Evaluate programs

Program evaluation process

Program evaluation involves the holistic examination of a program including its environment, client needs, procedures, and outcomes using systematic data collection and analysis procedures. Most evaluations also include recommendations for improving the program and strategies for ongoing evaluation and improvement.

All program evaluations involve a process of planning, gathering data, and reporting results consisting of the following nine steps:


STEP 1 Describe the program context

Descriptions convey the mission and objectives of the instructional program and include information about its purpose, expected effects, available resources, the program’s stage of development, and instructional context.

Descriptions set the frame of reference for all subsequent planning decisions in an evaluation.

STEP 2 Identify stakeholders and their needs

Stakeholders are the individuals and organizations involved in program operations, those served or affected by the program, and the intended users of the assessment or evaluation. Stakeholder needs generally reflect the central questions the stakeholders have about the instructional activity, innovation, or program.

Determining stakeholder needs helps to focus the evaluation process so that the results are of the greatest utility.

STEP 3 Determine the evaluation purpose

Identifying a clear purpose helps determine how to conduct the evaluation.

Three general purposes for instructional evaluations are to gain insight, change practices, and/or measure effects.

    • Gain Insight - to clarify how instructional activities should be designed to bring about expected changes.
    • Change Practice - to improve the quality, effectiveness, or efficiency of instructional activities.
    • Measure Effects – to examine the relationship between instructional activities and observed consequences
STEP 4 Identify intended uses

Intended uses are the specific ways evaluation results will be applied. They are the underlying goals of the evaluation, and are linked to the central questions of the study that identify the specific aspects of the instructional program to be examined.

The purpose, uses, and central questions of an evaluation are all closely related.

STEP 5 Create an evaluation plan

The evaluation plan outlines how to implement the evaluation including: identification of the sponsor and resources available for implementing the plan, what information is to be gathered, the research method(s) to be used, a description of the roles and responsibilities of sponsors and evaluators, and a timeline for accomplishing tasks. [more]

Example: Evaluation plan - ~FAST Tex

Gathering Data

STEP 6 Gather data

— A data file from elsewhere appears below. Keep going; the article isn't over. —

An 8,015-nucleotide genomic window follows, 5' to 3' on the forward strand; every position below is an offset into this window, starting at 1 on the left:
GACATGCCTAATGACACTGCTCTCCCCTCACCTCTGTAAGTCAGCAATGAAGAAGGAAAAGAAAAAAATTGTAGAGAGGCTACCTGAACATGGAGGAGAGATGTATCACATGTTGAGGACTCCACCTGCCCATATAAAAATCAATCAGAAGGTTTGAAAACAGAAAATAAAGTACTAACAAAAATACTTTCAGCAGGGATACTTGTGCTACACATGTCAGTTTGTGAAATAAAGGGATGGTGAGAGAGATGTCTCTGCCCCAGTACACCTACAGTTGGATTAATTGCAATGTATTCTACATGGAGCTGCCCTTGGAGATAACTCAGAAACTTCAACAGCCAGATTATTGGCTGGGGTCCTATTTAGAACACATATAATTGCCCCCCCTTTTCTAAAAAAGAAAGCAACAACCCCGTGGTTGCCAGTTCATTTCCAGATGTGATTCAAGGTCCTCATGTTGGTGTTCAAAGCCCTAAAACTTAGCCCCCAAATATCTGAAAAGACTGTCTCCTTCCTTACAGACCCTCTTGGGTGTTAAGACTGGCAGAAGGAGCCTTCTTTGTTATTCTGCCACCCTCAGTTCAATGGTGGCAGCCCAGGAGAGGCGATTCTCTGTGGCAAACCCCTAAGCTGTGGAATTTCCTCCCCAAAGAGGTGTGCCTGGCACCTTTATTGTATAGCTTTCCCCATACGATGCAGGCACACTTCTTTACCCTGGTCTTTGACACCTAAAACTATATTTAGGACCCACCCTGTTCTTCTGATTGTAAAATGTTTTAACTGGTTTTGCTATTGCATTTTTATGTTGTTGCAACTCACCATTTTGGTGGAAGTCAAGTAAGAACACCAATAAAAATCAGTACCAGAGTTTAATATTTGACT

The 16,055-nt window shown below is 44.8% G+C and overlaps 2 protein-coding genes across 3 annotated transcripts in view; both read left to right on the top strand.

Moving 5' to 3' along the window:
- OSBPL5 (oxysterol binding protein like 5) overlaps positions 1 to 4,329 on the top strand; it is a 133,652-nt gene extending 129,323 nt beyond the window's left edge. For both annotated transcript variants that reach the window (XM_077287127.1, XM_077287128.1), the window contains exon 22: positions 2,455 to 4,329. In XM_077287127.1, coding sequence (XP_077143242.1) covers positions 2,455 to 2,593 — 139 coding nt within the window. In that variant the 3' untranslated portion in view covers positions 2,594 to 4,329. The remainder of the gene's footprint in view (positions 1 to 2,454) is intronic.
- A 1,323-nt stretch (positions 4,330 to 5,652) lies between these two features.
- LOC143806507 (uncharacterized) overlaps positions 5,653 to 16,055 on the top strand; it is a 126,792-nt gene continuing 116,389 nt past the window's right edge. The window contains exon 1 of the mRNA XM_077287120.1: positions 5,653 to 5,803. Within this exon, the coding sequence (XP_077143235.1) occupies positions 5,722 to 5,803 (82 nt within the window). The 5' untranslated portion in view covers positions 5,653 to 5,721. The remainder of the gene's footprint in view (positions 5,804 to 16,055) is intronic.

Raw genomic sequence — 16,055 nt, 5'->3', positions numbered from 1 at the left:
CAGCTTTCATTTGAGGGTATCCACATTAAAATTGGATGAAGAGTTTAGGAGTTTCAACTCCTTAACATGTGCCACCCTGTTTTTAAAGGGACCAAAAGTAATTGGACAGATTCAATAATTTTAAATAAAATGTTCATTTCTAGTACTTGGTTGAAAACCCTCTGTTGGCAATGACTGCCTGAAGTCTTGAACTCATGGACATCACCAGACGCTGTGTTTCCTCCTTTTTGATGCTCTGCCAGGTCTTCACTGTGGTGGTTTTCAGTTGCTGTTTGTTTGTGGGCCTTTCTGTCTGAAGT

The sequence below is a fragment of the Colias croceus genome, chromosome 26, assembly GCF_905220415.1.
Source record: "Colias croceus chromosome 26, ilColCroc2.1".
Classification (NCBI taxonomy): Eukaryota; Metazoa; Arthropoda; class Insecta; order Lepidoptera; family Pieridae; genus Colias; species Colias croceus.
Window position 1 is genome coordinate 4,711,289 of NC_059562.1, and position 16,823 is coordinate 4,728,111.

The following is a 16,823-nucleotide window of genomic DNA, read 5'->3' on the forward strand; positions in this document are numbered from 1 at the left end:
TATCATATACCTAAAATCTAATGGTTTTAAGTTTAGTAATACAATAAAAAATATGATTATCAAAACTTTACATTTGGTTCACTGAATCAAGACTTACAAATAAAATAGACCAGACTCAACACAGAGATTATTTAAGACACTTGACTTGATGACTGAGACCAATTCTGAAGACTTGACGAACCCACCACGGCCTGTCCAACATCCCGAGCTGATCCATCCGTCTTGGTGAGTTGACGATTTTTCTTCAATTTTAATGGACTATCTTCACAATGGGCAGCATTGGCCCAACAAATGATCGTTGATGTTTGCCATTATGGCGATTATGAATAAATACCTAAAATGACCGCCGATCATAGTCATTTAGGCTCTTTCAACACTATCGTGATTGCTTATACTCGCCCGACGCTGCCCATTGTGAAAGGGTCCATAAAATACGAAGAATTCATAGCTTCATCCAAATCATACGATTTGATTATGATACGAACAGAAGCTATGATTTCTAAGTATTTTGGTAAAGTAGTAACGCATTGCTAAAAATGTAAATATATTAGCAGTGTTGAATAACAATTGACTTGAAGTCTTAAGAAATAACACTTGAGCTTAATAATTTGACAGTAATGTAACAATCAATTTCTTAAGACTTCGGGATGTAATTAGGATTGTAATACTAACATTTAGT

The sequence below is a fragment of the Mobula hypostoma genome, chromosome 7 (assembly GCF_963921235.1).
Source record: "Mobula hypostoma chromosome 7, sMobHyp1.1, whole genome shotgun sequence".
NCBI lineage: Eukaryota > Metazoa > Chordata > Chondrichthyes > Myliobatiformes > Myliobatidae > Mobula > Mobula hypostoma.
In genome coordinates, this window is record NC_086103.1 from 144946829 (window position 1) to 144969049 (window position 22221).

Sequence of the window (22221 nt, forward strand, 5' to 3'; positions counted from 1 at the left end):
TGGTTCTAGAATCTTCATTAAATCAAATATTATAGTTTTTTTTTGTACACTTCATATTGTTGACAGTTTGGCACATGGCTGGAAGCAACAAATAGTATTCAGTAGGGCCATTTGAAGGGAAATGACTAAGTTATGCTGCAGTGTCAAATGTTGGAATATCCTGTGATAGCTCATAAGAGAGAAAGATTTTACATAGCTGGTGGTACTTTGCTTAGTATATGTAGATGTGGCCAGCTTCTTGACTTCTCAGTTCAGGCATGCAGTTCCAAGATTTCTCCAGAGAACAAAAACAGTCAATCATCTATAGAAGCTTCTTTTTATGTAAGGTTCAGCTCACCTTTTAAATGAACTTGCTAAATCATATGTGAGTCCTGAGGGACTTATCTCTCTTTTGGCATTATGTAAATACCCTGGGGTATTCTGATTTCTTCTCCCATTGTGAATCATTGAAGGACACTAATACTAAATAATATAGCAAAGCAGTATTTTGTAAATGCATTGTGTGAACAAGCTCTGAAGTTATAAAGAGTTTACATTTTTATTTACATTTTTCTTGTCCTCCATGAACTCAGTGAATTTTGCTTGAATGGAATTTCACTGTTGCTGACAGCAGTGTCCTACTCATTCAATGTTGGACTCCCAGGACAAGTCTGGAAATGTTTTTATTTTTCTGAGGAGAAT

Data gathering focuses on collecting information that conveys a holistic picture of the instructional program and can be seen as credible by stakeholders.

Data gathering includes consideration about what indicators, data sources and methods to use, the quality and quantity of the information, human subject protections, and the context in which the data gathering occurs. [more]

Reporting Results

STEP 7 Analyze data

Data analysis involves identifying patterns in the data, either by isolating important findings (analysis) or by combining sources of information to reach a larger understanding (synthesis), and making decisions about how to organize, classify, interrelate, compare, and display information. These decisions are guided by the questions being asked, the types of data available, and by input from stakeholders.

STEP 8 Make conclusions and recommendations

Conclusions are linked to the evidence gathered and judged against agreed-upon standards set by stakeholders. Recommendations are actions for consideration that are based on conclusions but go beyond simple judgments about efficacy or interpretation of the evidence gathered.

STEP 9 Report results

Factors to consider when reporting results, or dissemination, include tailoring report content for a specific audience, explaining the focus of the study and its limitations, and listing both the strengths and weaknesses of the study. It may also include the reporting of active follow-up and interim findings. Reporting interim findings is sometimes useful to instructors or staff in making immediate instructional adjustments. [more]

Adapted from the following sources:

Center for Disease Control Evaluation Working Group. Steps in Program Evaluation. http://www.cdc.gov/eval/steps.htm Retrieved June, 30, 2006.

Joint Committee on Educational Evaluation, James R. Sanders (chair). 1994. The Program Evaluation Standards: How to assess evaluation of educational programs, 2nd ed. Sage Publications: Thousand Oaks, CA.

Popham, James W. 1993. Educational Evaluation, 3rd ed. Allyn & Bacon: Boston.

Taylor-Powell E., Rossing B., Geran J. 1998. Evaluating Collaboratives: Reaching the potential. Madison, WI: University of Wisconsin Cooperative Extension.

University of Washington, Office of Educational Assessment. Evaluation Planning Guide. http://www.washington.edu/oea/evaluatn.htm Retrieved March 26, 2004. <Note: site no longer available>

Page last updated: Sep 21 2011
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